Proponents of voter ID laws claim that they will reduce fraud. We agree that preventing voter fraud is extremely important. That is why dozens of states and the federal government have created safeguards to ensure voter integrity and passed laws imposing stiff penalties on individuals who commit voter fraud. We should vigorously enforce those laws.
However, it is a grave mistake and a waste of precious resources to enact voter ID laws that target only one extremely rare type of voter fraud — Election Day polling place impersonations — and leave in their wake millions of disenfranchised voters.
Several states adopted new laws last year requiring that people show a photo ID when they come to vote even though the kind of election fraud that the laws are intended to stamp out is rare. Even supporters of the new laws are hard pressed to come up with large numbers of cases in which someone tried to vote under a false identify.
“I’ve compared this to the snake oil salesman. You got a cold? I got snake oil. Your foot aches? I got snake oil,” said election law expert Justin Levitt, who wrote “The Truth About Voter Fraud” for The Brennan Center for Justice. “It doesn’t seem to matter what the problem is, (voter) ID is being sold as the solution to a whole bunch of things it can’t possibly solve.”
Kansas, South Carolina, Tennessee, Texas and Wisconsin have passed laws this year that allow voters without the required photo ID to cast provisional ballots, but the voters must return to a specific location with that ID within a certain time limit for their ballots to count.
Voting Blogs: It’s Not Just Who You Are, It’s Where You Live: Domicile and the Elections Stained Glass Window | Doug Chapin/PEEA
The past week’s headlines have a number of stories about the importance of political geography:
+ In Indiana, the state Supreme Court refused (for the time being) to take a case challenging the eligibility of Secretary of State Charlie White to serve, given allegations that he had registered to vote at an address where he did not live;
+ In New Jersey, the U.S. 3rd Circuit Court of Appeals reinstated former Olympian and current state Senate candidate Carl Lewis to the ballot after a trial court removed him because of the state’s “durational residency” requirement for candidates; and
+ Maine’s GOP chair cited evidence that 19 medical students registered to vote in 2004 from a South Portland Holiday Inn Express in arguing that the repeal of the state’s same-day registration law should stand.
Senate Majority Whip Dick Durbin (D-Ill.) is concerned voter turnout is at risk of being suppressed across the country — and thinks a spate of new state laws are to blame. Durbin, who chairs the Senate Judiciary subcommittee on the Constitution, Civil Rights and Human Rights, called a hearing Thursday to examine laws that limit early voting, require photo identification and regulate who can volunteer for voter registration.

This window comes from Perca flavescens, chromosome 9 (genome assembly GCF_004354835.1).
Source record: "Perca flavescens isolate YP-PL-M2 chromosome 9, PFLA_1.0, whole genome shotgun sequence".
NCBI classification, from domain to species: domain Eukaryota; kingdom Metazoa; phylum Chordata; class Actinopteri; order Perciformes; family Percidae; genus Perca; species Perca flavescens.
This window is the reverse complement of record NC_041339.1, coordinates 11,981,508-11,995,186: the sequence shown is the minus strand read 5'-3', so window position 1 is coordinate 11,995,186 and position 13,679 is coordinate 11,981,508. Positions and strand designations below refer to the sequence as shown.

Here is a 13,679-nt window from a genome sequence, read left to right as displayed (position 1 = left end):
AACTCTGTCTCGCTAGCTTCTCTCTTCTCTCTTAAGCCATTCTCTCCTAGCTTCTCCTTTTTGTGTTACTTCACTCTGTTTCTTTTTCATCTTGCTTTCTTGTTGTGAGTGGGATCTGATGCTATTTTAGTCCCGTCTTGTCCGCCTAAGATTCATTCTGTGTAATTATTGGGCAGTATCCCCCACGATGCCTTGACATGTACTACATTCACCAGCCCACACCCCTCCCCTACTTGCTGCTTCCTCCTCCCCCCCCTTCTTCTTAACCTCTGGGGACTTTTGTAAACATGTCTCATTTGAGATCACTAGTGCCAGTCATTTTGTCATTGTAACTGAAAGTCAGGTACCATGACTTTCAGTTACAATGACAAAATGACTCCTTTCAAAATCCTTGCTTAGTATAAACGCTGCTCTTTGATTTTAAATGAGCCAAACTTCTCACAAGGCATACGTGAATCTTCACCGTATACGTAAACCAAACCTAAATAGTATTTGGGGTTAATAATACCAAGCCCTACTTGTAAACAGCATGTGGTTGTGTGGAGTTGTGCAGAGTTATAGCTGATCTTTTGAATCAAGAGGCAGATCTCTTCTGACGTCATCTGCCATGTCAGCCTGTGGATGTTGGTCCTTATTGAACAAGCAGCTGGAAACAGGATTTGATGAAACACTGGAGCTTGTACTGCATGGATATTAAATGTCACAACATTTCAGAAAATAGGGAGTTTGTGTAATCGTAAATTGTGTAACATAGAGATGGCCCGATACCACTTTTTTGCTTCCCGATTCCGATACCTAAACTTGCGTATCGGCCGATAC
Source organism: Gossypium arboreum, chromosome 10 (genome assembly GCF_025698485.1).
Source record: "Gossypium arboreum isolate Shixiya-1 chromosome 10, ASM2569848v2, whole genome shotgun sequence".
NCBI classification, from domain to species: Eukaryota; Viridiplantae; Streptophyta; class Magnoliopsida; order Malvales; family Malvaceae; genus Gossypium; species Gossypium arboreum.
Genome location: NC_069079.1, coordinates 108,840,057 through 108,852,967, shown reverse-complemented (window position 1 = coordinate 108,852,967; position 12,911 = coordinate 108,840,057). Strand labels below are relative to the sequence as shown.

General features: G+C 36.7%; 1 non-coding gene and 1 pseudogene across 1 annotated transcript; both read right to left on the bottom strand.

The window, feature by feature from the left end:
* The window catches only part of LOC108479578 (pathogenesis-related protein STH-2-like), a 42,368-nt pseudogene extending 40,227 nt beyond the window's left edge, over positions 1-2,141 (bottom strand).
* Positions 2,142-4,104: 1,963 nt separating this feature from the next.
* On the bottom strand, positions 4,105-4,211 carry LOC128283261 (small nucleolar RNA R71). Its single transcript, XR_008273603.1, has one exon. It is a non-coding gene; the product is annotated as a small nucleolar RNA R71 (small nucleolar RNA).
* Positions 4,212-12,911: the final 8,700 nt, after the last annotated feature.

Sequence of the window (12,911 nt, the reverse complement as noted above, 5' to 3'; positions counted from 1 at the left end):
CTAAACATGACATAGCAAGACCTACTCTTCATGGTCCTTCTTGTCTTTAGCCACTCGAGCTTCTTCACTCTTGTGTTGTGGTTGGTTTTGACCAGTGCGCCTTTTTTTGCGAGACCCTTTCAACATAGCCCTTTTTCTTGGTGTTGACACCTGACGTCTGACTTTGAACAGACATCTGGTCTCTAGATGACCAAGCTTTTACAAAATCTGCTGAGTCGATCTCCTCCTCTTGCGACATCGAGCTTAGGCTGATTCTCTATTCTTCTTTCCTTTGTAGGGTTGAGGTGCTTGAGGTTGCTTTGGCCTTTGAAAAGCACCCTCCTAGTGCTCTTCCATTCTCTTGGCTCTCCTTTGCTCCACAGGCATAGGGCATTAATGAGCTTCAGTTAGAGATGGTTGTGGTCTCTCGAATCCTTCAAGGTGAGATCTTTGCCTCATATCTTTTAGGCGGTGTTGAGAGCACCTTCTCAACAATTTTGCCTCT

The senator pointed to Texas and Florida as states that have moved to restrict voter registration drives in the name of curbing fraud, but said such fraud is almost nonexistent and is used as an excuse to disenfranchise voters.
“Protecting the right of every citizen to vote and ensuring elections are fair and transparent are … American values,” said Durbin, who will send a letter to governors in Florida, Wisconsin and Tennessee about voter-related concerns in those states.
Hoosier voters could always count on receiving a complete ballot when they stepped inside the voting booth. Not any more.
In a misguided example of trying to streamline the voting process and save a few dollars, a new state law that went into effect on July 1 prohibits listing the names of unopposed candidates on the ballot. This bill will do nothing except create confusion, while any monetary savings would be negligible.
Voting Blogs: Indiana Reaches Settlement to Offer Voter Registration to Low-Income Citizens | Project Vote Blog
Thousands of low-income Indiana residents will finally have the opportunity to register to vote at state public assistance offices, as mandated by federal law.
Today, U.S. District Judge Tanya Walton Pratt approved a settlement of a class action lawsuit brought against Indiana officials to bring the state into compliance with the National Voter Registration Act. The suit was brought by the Indiana State Conference of the NAACP on behalf of state public assistance clients injured by the state’s violation of federal law. Plaintiffs are represented by attorneys from Project Vote, Lawyers’ Committee for Civil Rights Under Law, Demos, the NAACP, the Chicago law firm of Miner, Barnhill & Galland, and the ACLU of Indiana.